We are all too aware of the ways in which we feel the lure of violence, and in this post Christine Redwood uses Judges 3 as a way in to asking ourselves the question: Is Violence Ever OK ? 


Judges 3: Is Violence Ever OK?

This is a big question and one that comes up when we enter the Old Testament and encounter violence. I’m an evangelical preacher working in Sydney, Australia. Evangelical preachers tend to work through a whole book of the Bible in one go. One of the advantages of this is that it can allow you to approach tricky question (like violence) from multiple angles – especially if violence is a recurring motif in a book. I preached through Judges with my church and got to try this out. We spent twelve weeks on this book (this might have been a tad too long)! Early in the preaching series, I wanted to address the question of whether violence was ever ok, so I began in our contemporary context.

Lennon Cheng, Unsplash

Before delving into the strange and ancient world of the Bible, a good place to start is our violent and complex world. There are many examples a preacher can turn towards. I decided to focus on protests because I knew people in my congregation had engaged in political protests. Indeed, I had once engaged in a very peaceful protest and began with that personal story before mentioning a range of current political protests on both the right and left sides of politics. For instance, it wasn’t that long ago that in Hong Kong, we had Christians protesting alongside others over plans allowing China to crack down on acts in Hong Kong it deems a national security risk. Christians came out singing hymns declaring God reigns. It was a moving moment, but the protests weren’t entirely peaceful. There was violence. In the US in 2021, there were Christians protesting in Washington alongside others, calling on God to save the republic, wanting Trump to still be in power. That protest became a violent riot, an insurrection. In the middle of the first wave of the COVID pandemic, tens of thousands of people gathered in Sydney, calling for an end to Aboriginal deaths in custody, it was mostly peaceful though controversial, to hold a protest during a pandemic, and there were a few skirmishes with the police towards the end. There are a lot of examples I could give where people feel like there is some form of injustice happening. They want things to change, and the big question that all these movements have to wrestle with is, what are they prepared to do or not do to see change happen? Is violence ever ok?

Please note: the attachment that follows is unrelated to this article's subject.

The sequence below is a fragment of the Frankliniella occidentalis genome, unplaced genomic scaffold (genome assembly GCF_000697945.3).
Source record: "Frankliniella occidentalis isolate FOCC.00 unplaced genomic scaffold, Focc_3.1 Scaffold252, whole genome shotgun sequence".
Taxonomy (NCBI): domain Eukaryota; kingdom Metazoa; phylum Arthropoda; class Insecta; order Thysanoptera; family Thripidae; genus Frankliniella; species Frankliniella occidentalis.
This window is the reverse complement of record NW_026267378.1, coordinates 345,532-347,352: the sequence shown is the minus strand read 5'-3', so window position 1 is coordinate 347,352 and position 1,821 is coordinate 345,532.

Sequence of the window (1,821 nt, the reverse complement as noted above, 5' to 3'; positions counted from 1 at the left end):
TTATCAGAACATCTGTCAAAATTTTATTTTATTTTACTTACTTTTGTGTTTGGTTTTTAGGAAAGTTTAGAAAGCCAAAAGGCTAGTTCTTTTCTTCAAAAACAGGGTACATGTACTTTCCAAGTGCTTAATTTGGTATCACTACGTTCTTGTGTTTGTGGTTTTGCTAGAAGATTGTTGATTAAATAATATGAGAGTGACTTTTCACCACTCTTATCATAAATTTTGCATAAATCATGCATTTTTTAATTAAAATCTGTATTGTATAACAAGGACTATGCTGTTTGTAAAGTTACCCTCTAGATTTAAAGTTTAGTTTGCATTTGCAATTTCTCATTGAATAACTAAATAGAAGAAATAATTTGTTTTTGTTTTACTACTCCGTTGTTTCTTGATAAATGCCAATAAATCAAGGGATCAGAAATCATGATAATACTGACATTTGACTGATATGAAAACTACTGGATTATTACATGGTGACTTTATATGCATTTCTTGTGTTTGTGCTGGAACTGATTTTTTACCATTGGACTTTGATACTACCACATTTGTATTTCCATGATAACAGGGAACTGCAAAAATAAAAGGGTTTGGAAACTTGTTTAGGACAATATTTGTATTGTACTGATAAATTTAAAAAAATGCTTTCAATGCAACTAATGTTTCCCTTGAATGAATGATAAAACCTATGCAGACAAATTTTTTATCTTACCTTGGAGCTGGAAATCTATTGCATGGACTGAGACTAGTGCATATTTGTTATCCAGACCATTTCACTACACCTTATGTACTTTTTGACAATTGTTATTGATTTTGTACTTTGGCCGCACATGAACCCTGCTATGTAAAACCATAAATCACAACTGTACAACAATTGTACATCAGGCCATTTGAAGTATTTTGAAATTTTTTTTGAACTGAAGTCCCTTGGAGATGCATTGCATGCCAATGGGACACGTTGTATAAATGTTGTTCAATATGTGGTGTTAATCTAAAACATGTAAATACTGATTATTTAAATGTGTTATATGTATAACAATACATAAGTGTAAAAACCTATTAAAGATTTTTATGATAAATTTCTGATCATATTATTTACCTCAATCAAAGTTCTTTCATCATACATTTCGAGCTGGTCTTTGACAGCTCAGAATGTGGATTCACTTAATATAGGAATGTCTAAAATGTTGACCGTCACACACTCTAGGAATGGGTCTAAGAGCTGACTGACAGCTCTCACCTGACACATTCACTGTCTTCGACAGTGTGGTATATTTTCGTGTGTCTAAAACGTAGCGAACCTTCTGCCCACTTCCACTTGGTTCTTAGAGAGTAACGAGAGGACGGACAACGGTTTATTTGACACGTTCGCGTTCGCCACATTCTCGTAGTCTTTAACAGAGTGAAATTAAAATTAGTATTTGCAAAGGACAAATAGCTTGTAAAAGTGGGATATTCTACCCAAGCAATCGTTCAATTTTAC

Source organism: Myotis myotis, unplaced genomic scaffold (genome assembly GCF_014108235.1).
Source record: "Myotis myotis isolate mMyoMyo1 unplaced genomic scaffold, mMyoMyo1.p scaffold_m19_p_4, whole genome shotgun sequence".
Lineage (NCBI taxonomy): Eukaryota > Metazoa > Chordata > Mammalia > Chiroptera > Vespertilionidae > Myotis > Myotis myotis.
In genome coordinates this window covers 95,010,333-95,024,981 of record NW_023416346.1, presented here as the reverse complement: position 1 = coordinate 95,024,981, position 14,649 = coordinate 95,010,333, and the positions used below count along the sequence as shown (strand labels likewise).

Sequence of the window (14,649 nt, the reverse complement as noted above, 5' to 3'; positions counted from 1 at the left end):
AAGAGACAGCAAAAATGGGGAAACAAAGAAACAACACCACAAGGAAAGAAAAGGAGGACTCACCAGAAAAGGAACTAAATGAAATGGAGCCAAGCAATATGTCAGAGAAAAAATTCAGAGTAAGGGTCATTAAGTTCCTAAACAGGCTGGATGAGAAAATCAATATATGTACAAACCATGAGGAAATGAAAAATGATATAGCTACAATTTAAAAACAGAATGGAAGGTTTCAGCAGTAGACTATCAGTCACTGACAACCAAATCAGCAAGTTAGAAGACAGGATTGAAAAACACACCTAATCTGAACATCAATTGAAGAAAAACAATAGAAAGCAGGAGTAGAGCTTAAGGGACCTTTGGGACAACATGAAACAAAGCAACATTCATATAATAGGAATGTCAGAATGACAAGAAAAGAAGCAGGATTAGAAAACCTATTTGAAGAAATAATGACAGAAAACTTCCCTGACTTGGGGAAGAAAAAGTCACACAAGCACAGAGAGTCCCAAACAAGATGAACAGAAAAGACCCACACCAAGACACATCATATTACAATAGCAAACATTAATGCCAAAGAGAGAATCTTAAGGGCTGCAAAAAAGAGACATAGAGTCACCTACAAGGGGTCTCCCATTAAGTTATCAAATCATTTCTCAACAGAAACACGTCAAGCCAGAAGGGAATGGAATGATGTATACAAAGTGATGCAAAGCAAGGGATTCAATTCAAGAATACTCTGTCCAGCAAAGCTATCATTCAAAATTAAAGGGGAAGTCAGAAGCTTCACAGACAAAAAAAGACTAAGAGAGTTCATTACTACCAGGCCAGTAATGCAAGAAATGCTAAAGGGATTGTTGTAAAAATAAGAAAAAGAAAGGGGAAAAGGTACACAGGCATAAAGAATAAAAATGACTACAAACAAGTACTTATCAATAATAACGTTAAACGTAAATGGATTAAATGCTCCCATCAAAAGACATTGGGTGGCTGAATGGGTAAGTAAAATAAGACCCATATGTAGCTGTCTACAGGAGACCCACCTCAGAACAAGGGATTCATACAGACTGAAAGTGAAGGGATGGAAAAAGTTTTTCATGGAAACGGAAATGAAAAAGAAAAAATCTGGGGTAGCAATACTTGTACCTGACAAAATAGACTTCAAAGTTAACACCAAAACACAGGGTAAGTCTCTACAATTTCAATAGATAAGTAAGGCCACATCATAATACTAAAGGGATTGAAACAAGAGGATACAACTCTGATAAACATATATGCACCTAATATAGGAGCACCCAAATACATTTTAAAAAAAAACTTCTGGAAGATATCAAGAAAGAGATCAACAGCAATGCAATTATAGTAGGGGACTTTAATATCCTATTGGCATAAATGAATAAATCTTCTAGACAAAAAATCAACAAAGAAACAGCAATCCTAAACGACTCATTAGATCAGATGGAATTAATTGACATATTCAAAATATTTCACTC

Colin Lloyd, Unsplash

By bringing people’s attention to these current events, I could turn to the book of Judges and show how it connects with the questions we might be asking. The book of Judges deals with reality, even the uncomfortable parts of reality, and invites us to confront how fascinated and repulsed we are with violence and how we can easily turn to violence to achieve our aims. Judges 3 is a great example. Israel finds itself living alongside other nations. They are kind of all squashed in together, squabbling over who can live where and who rules over this particular piece of land. Those squabbles often turn violent. This is the Bronze Age. War is part of life, and to survive, it is assumed that the Israelites must know how to fight. You see this when you read Judges 3:1:

These are the nations the LORD left to test all those Israelites who had not experienced any of the wars in Canaan (he did this only to teach warfare to the descendants of the Israelites who had not had previous battle experience).